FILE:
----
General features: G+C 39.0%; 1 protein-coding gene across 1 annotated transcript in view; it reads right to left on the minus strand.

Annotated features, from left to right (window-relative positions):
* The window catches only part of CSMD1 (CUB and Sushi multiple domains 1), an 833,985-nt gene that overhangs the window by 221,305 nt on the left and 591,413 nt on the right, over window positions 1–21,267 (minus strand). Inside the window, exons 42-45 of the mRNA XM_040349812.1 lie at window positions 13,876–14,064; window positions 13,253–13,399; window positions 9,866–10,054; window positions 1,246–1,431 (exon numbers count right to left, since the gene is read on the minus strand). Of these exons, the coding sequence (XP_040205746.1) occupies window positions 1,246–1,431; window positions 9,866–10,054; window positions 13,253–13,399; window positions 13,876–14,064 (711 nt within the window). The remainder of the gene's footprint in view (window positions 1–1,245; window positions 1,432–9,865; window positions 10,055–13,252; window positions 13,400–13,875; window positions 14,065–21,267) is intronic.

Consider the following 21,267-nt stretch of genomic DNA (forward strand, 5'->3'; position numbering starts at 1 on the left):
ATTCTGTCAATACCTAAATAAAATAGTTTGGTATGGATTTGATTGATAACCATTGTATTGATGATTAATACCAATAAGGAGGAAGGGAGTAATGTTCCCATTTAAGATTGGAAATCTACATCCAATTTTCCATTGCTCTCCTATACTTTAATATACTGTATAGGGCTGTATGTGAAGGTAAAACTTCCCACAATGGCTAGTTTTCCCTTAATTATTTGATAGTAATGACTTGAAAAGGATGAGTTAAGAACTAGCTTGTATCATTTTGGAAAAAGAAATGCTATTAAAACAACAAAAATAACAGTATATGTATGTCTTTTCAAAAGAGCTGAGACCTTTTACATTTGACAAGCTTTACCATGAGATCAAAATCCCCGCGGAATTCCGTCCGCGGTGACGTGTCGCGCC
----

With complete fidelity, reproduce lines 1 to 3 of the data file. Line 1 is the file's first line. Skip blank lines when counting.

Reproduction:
General features: G+C 39.0%; 1 protein-coding gene across 1 annotated transcript in view; it reads right to left on the minus strand.

Annotated features, from left to right (window-relative positions):
* The window catches only part of CSMD1 (CUB and Sushi multiple domains 1), an 833,985-nt gene that overhangs the window by 221,305 nt on the left and 591,413 nt on the right, over window positions 1–21,267 (minus strand). Inside the window, exons 42-45 of the mRNA XM_040349812.1 lie at window positions 13,876–14,064; window positions 13,253–13,399; window positions 9,866–10,054; window positions 1,246–1,431 (exon numbers count right to left, since the gene is read on the minus strand). Of these exons, the coding sequence (XP_040205746.1) occupies window positions 1,246–1,431; window positions 9,866–10,054; window positions 13,253–13,399; window positions 13,876–14,064 (711 nt within the window). The remainder of the gene's footprint in view (window positions 1–1,245; window positions 1,432–9,865; window positions 10,055–13,252; window positions 13,400–13,875; window positions 14,065–21,267) is intronic.